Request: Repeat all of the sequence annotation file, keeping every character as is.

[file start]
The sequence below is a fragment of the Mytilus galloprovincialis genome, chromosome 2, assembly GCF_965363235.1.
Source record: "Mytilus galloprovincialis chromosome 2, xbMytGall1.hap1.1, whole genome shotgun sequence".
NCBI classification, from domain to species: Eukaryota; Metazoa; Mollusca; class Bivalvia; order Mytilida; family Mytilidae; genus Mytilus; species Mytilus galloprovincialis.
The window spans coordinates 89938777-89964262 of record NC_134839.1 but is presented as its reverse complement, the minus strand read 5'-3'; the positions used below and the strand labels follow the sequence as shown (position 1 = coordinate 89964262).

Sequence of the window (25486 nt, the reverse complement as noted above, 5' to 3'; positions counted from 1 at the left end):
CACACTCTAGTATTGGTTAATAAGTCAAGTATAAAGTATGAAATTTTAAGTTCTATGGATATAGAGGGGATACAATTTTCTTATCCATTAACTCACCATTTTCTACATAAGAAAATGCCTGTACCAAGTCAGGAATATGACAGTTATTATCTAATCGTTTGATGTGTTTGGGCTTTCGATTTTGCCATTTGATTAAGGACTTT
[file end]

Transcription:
The sequence below is a fragment of the Mytilus galloprovincialis genome, chromosome 2, assembly GCF_965363235.1.
Source record: "Mytilus galloprovincialis chromosome 2, xbMytGall1.hap1.1, whole genome shotgun sequence".
NCBI classification, from domain to species: Eukaryota; Metazoa; Mollusca; class Bivalvia; order Mytilida; family Mytilidae; genus Mytilus; species Mytilus galloprovincialis.
The window spans coordinates 89938777-89964262 of record NC_134839.1 but is presented as its reverse complement, the minus strand read 5'-3'; the positions used below and the strand labels follow the sequence as shown (position 1 = coordinate 89964262).

Sequence of the window (25486 nt, the reverse complement as noted above, 5' to 3'; positions counted from 1 at the left end):
CACACTCTAGTATTGGTTAATAAGTCAAGTATAAAGTATGAAATTTTAAGTTCTATGGATATAGAGGGGATACAATTTTCTTATCCATTAACTCACCATTTTCTACATAAGAAAATGCCTGTACCAAGTCAGGAATATGACAGTTATTATCTAATCGTTTGATGTGTTTGGGCTTTCGATTTTGCCATTTGATTAAGGACTTT